Training for Volunteers will be held from 9:00 am until 4:00 pm on Friday, May 17th. To sign up for training or for more information, contact Florie Takaki Monday - Fridays at (828)497-1906 or by email her at Florie_Takaki@nps.gov.

Monday, May 06, 2013

Where and When to see Synchronous Fireflies in the Smokies in 2013

Why do more than a thousand people a night walk around in the dark without lights in the Great Smoky Mountains National Park every June? For a very good reason...to see the worlds famous Smokies Synchronous Fireflies.

To see such a miracle of nature is simply amazing with the blinking of tens of thousands of lightning bugs that start randomly, then start flashing all at once or in patterns together, and then as fast is it starts, blackness envelops the area and the sounds of the night forest seems to skip a beat, and then, it all starts again.

The flashing of the fireflies which are actually beetles, vary in color, seasonal timing, duration and pattern from species to species, but the main purpose for all of them to flash or glow is to attract a mate.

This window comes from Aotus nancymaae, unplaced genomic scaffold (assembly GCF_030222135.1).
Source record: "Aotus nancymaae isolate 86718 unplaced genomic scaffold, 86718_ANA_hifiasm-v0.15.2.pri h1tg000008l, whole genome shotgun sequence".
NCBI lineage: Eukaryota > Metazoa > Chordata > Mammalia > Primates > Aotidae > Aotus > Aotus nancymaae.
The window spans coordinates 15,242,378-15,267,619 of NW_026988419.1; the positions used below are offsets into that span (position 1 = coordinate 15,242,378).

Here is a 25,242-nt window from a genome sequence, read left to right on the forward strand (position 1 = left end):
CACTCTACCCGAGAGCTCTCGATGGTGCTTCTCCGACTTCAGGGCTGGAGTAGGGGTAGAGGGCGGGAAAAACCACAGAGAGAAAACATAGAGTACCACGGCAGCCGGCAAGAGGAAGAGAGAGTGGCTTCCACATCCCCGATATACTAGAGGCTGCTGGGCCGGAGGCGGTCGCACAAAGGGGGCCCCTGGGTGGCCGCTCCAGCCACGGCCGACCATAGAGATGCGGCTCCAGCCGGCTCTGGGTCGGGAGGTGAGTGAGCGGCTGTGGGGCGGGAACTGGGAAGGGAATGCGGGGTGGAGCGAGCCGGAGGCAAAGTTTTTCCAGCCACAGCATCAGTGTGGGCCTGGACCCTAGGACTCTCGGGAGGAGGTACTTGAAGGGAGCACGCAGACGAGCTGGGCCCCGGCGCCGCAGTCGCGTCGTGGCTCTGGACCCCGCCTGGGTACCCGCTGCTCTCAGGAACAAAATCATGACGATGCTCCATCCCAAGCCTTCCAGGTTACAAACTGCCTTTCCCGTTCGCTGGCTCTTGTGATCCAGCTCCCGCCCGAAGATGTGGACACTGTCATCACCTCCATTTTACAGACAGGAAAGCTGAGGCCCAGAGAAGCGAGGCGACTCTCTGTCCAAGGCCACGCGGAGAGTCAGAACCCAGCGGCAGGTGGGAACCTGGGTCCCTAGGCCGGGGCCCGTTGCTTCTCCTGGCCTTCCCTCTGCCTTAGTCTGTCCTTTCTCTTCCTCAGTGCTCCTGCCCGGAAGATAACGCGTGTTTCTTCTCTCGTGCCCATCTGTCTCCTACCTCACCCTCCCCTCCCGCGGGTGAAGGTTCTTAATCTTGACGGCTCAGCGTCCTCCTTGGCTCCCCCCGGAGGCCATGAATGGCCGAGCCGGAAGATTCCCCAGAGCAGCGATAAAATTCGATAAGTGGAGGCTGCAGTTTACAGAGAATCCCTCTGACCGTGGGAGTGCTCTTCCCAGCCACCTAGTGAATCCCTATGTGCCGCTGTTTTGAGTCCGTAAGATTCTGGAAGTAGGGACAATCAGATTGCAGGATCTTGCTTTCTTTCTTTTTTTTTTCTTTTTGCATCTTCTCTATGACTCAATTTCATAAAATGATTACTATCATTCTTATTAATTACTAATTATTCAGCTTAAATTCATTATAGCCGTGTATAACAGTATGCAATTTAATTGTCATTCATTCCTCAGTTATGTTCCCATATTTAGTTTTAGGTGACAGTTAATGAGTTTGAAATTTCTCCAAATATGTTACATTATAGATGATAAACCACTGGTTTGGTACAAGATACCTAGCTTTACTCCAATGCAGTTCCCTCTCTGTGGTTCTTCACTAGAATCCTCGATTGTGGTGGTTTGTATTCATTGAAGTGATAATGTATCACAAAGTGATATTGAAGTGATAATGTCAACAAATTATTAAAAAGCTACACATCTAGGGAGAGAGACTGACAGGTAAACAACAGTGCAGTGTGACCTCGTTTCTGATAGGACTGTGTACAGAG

The majority of the display that we see from the Synchronous Firefly Photinus carolinus which can be found in the Great Smoky Mountains National Park and other wooded areas and fields close by is the males answer to the female's initial signal of light, which draws him ever closer to her.

While finding the place where the Synchronous Fireflies will flash is not that hard if you can go back to the same spot over and over again from May until July, it's highly impractical.

Virtually every spot the biologists have looked for the Synchronous Firefly in the Great Smoky Mountains National Park, they have found them, as long as the biologist timing was right.

Timing is everything when it comes to the fireflies as you only have about a 2 week window when they flash their best, before which they are underground and after which they have mated, laid their eggs and have died.

What you have to do to find the is Synchronous Lightning Bugs is understand when they are going to emerge from the soil as fully grown adults ready to mate. In lower elevations of the National Park at the 2,000 foot mark such as in Elkmont where some of the best firefly displays can be seen, that can be as early as the Early May to Mid June.